This study takes note of psychology and other disciplines benefiting from a set procedures that extract inferences from data. The author of the study, Zoltan Dienes, the purpose of the study is to know if we could be doing the procedure better. Two approaches he compares are orthodox statistics versus the Bayesian approach. Throughout the article, Dienes breaks down these two into scenarios. First, he presents how hypothesis testing between orthodox statistics differ from Bayesian inference. Second, he shows how Bayesian inference follows from the axioms of probability, which motivate the ‘likelihood principle’ of inference. In addition, he explains how orthodox answers to the scenarios in the test violate the likelihood principle and the axioms of probability. Then he draws a distinction between Bayesian and orthodox approaches to statistics is framed in terms of different notions of rationality. Lastly, he uses the Bayesian approach to enable the most rational inferences from the data.
As the author begins to explain the differences between the two approaches he gives a quick explanation by showing that the orthodox view of sampling is infinite and decision rules can be sharp, while the Bayesian approach treats unknown quantities as probabilistically and the state of the world can always be updated. In general, the orthodox view sees data as a repeatable random sample that has a frequency, where the underlying parameters remain constant during this repeatable process. On the other hand, Bayesian approach observes data from the realized sample, where the parameters are unknown and described probabilistically.
After giving a brief overview of the differences, the author shows how each approach test the axioms of probability through 3 different research scenarios. As he ran each approach, he found that the Bayesian approach is most likely to demand that researchers draw appropriate conclusions from a body of relevant data involving multiple testing. He also identified that the orthodox approach is irrational because different people with the same data and same hypotheses could come to different conclusions.
The author then next explains the rationality between the Bayesian and orthodox approaches. He reveals that notion of rationality is about having sufficient justification for one’s beliefs. In addition, if the researcher can assign numerical continuous degrees of justification to beliefs, then the desired requirement can lead to the likelihood principle of inference. With hypothesis testing, the author explains that it violates the likelihood principle, this due to held intuitions we train ourselves with the orthodox method of statistics are irrational toward the key notion of rationality. The Bayesian approach factors in a connect theory into the data in appropriate ways where it considers an effect size. Bayes factors, but not orthodox statistics, tell us when there is no evidence for a relevant effect and when there is evidence against there being a relevant effect.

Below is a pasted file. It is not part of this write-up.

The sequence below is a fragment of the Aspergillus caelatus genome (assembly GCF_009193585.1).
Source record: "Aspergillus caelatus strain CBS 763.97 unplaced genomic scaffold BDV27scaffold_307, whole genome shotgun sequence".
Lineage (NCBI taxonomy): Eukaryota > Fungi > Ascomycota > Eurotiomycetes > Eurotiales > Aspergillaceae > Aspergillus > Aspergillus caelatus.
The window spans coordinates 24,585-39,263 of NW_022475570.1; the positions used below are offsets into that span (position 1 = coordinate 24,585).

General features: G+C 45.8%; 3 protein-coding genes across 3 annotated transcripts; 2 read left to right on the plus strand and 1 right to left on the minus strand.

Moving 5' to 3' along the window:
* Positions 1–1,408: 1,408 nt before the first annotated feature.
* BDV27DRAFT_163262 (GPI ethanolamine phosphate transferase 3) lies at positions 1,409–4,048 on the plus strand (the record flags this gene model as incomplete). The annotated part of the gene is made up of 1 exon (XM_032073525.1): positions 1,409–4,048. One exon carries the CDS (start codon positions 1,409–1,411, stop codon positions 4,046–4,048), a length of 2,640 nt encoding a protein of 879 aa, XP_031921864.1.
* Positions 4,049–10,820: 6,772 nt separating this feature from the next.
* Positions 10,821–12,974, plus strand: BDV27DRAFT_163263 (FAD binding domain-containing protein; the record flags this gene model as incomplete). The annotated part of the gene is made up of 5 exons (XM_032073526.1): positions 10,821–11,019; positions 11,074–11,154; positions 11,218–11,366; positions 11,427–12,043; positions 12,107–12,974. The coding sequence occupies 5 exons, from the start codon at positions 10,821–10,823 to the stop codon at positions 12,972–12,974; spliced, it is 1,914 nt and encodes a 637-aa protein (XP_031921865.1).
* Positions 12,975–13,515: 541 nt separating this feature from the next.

In conclusion of this study, the author suggests that the Bayesian approach is sufficiently compelling that researchers should be aware of logical foundations of their statistics and make an informed choice between approaches for research questions.
The argument that the author lays out is philosophical. He tries to see how researchers can extract inferences better by putting orthodox statistics against the Bayesian approach. Where Bayesian analysis treats unknown quantities as random variables and where the orthodox treats it as a fixed, the author lays out certain test to show the notional truth behind any sampling model is that is not fixed but random. In the end, The Bayesian reply is twofold. First, by treating the prior distribution as the random variable does not mean that we believe the result is a random variable but rather, it expresses the state of our knowledge about the result. In addition, the Bayesian approach helps us to make inferences while also learning from the data. Despite this, the author did not consider the problems that most Bayesian assessments face. One problem the author did not mention is the choice of prior distributions can be distorted through cognitive bias or little prior information. Having prior information can help develop a probabilistic result but having noninformative priors not only affects your confidence of the prior information but also your confidence in the result. In other words, people tend to believe results that support their preconceptions and disbelieve results that surprise them.
Dienes, Z. (2011). Bayesian Versus Orthodox Statistics: Which Side Are You On? Perspectives on Psychological Science, 6(3), 274-290